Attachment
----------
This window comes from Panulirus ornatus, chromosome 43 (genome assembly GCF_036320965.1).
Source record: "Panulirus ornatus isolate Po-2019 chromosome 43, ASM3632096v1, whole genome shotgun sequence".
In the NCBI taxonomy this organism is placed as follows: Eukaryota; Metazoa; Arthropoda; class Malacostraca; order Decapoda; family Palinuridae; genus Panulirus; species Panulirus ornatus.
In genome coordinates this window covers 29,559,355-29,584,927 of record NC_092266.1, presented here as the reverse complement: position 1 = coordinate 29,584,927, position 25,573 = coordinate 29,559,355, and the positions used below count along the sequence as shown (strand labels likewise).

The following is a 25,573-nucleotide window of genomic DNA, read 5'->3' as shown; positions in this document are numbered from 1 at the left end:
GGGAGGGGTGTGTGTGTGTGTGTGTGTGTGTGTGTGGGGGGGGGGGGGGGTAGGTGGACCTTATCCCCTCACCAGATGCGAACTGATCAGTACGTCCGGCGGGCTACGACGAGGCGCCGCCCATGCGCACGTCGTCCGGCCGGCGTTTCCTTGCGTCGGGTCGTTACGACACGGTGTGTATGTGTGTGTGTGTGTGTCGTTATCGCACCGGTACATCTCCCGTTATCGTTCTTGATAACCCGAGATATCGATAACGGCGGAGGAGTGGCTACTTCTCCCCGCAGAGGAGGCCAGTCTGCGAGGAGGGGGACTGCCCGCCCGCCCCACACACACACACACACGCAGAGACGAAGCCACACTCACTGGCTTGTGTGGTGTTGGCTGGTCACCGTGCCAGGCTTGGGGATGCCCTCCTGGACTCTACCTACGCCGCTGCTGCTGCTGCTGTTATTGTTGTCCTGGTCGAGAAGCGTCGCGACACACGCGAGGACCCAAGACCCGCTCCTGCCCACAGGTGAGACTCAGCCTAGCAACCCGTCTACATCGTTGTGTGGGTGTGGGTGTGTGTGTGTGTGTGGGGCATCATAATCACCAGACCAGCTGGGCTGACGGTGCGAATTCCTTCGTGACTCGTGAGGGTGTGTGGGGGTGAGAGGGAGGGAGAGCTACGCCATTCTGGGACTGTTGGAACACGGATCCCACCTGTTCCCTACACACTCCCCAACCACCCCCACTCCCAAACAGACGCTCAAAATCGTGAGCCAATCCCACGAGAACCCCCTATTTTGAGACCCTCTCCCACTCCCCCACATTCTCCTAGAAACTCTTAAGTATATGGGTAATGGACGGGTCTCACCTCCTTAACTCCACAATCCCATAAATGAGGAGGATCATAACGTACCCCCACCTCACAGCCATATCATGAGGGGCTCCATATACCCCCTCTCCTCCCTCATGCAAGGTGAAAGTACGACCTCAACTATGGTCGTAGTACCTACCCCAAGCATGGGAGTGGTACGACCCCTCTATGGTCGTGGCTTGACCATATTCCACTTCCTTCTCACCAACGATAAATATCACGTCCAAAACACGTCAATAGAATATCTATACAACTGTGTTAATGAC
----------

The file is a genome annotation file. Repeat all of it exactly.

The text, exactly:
This window comes from Panulirus ornatus, chromosome 43 (genome assembly GCF_036320965.1).
Source record: "Panulirus ornatus isolate Po-2019 chromosome 43, ASM3632096v1, whole genome shotgun sequence".
In the NCBI taxonomy this organism is placed as follows: Eukaryota; Metazoa; Arthropoda; class Malacostraca; order Decapoda; family Palinuridae; genus Panulirus; species Panulirus ornatus.
In genome coordinates this window covers 29,559,355-29,584,927 of record NC_092266.1, presented here as the reverse complement: position 1 = coordinate 29,584,927, position 25,573 = coordinate 29,559,355, and the positions used below count along the sequence as shown (strand labels likewise).

The following is a 25,573-nucleotide window of genomic DNA, read 5'->3' as shown; positions in this document are numbered from 1 at the left end:
GGGAGGGGTGTGTGTGTGTGTGTGTGTGTGTGTGTGGGGGGGGGGGGGGGTAGGTGGACCTTATCCCCTCACCAGATGCGAACTGATCAGTACGTCCGGCGGGCTACGACGAGGCGCCGCCCATGCGCACGTCGTCCGGCCGGCGTTTCCTTGCGTCGGGTCGTTACGACACGGTGTGTATGTGTGTGTGTGTGTGTCGTTATCGCACCGGTACATCTCCCGTTATCGTTCTTGATAACCCGAGATATCGATAACGGCGGAGGAGTGGCTACTTCTCCCCGCAGAGGAGGCCAGTCTGCGAGGAGGGGGACTGCCCGCCCGCCCCACACACACACACACACGCAGAGACGAAGCCACACTCACTGGCTTGTGTGGTGTTGGCTGGTCACCGTGCCAGGCTTGGGGATGCCCTCCTGGACTCTACCTACGCCGCTGCTGCTGCTGCTGTTATTGTTGTCCTGGTCGAGAAGCGTCGCGACACACGCGAGGACCCAAGACCCGCTCCTGCCCACAGGTGAGACTCAGCCTAGCAACCCGTCTACATCGTTGTGTGGGTGTGGGTGTGTGTGTGTGTGTGGGGCATCATAATCACCAGACCAGCTGGGCTGACGGTGCGAATTCCTTCGTGACTCGTGAGGGTGTGTGGGGGTGAGAGGGAGGGAGAGCTACGCCATTCTGGGACTGTTGGAACACGGATCCCACCTGTTCCCTACACACTCCCCAACCACCCCCACTCCCAAACAGACGCTCAAAATCGTGAGCCAATCCCACGAGAACCCCCTATTTTGAGACCCTCTCCCACTCCCCCACATTCTCCTAGAAACTCTTAAGTATATGGGTAATGGACGGGTCTCACCTCCTTAACTCCACAATCCCATAAATGAGGAGGATCATAACGTACCCCCACCTCACAGCCATATCATGAGGGGCTCCATATACCCCCTCTCCTCCCTCATGCAAGGTGAAAGTACGACCTCAACTATGGTCGTAGTACCTACCCCAAGCATGGGAGTGGTACGACCCCTCTATGGTCGTGGCTTGACCATATTCCACTTCCTTCTCACCAACGATAAATATCACGTCCAAAACACGTCAATAGAATATCTATACAACTGTGTTAATGAC